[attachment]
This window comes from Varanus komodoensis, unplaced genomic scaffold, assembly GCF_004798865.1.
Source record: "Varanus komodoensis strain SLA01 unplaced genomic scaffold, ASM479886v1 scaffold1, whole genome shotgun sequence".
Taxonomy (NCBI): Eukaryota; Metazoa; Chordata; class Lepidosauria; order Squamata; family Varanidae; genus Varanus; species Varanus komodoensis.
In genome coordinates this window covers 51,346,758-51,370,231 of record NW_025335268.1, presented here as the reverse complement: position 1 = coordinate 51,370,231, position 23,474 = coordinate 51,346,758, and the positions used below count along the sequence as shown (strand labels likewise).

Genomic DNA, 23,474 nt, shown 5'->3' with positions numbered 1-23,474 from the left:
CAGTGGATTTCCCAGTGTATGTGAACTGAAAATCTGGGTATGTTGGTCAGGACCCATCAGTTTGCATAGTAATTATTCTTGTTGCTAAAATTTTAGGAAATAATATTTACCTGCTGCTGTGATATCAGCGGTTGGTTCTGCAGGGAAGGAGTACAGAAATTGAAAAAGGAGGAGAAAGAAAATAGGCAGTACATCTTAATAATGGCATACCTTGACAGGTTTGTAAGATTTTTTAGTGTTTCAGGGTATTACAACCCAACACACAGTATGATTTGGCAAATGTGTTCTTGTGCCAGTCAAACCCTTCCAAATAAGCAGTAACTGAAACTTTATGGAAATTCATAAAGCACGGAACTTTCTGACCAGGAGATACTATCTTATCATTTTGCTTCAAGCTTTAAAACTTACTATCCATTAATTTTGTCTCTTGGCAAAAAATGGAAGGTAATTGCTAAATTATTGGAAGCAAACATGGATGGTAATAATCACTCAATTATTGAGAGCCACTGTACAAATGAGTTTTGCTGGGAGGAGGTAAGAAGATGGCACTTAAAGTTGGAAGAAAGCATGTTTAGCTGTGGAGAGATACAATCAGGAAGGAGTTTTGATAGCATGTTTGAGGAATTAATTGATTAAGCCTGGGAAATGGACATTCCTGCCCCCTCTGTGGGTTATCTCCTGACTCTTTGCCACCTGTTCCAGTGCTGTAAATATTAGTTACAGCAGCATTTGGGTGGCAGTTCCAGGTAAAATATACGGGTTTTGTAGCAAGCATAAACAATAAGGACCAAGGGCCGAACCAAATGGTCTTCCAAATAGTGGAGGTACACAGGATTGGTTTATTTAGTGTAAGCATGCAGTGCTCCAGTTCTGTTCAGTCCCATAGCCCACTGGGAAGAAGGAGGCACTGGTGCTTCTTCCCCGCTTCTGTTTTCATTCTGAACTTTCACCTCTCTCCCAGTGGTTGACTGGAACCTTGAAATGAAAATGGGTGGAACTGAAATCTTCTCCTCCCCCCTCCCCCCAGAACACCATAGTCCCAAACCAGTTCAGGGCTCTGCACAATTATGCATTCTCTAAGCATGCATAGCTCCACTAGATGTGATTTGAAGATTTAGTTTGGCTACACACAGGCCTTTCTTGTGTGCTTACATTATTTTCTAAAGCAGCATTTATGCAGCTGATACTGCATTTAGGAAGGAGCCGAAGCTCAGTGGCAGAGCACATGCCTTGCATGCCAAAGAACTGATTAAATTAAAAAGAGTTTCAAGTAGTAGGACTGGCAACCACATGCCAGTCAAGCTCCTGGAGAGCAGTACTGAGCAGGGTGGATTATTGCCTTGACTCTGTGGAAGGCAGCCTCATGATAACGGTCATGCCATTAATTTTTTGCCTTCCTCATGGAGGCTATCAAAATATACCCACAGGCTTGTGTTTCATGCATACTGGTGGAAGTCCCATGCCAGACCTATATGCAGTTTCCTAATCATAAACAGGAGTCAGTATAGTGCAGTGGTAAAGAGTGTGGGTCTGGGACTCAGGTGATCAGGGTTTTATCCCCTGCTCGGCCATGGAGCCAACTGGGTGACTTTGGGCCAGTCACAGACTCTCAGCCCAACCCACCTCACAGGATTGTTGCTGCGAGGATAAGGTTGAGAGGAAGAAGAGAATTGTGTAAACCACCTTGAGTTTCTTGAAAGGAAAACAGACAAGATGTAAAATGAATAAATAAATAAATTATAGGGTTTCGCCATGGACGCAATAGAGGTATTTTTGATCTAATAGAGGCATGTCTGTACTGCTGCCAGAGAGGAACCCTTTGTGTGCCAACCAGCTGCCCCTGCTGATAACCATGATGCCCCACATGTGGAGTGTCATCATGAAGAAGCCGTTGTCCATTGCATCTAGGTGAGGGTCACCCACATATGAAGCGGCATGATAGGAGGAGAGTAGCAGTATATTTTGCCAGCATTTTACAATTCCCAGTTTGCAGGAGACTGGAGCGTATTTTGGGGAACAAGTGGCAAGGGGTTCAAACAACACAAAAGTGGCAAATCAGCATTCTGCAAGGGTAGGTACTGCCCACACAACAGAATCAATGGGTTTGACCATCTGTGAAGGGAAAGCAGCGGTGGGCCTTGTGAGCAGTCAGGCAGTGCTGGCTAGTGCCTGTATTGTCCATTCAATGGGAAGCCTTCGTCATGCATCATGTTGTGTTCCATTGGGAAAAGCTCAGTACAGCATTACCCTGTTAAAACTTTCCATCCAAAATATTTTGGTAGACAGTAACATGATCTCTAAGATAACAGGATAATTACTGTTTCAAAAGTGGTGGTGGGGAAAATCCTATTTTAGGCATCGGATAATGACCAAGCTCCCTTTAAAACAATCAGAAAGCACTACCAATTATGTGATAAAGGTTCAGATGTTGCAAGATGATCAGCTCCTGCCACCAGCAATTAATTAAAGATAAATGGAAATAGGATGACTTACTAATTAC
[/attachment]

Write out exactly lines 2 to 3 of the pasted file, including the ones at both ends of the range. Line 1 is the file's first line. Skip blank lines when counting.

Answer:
Source record: "Varanus komodoensis strain SLA01 unplaced genomic scaffold, ASM479886v1 scaffold1, whole genome shotgun sequence".
Taxonomy (NCBI): Eukaryota; Metazoa; Chordata; class Lepidosauria; order Squamata; family Varanidae; genus Varanus; species Varanus komodoensis.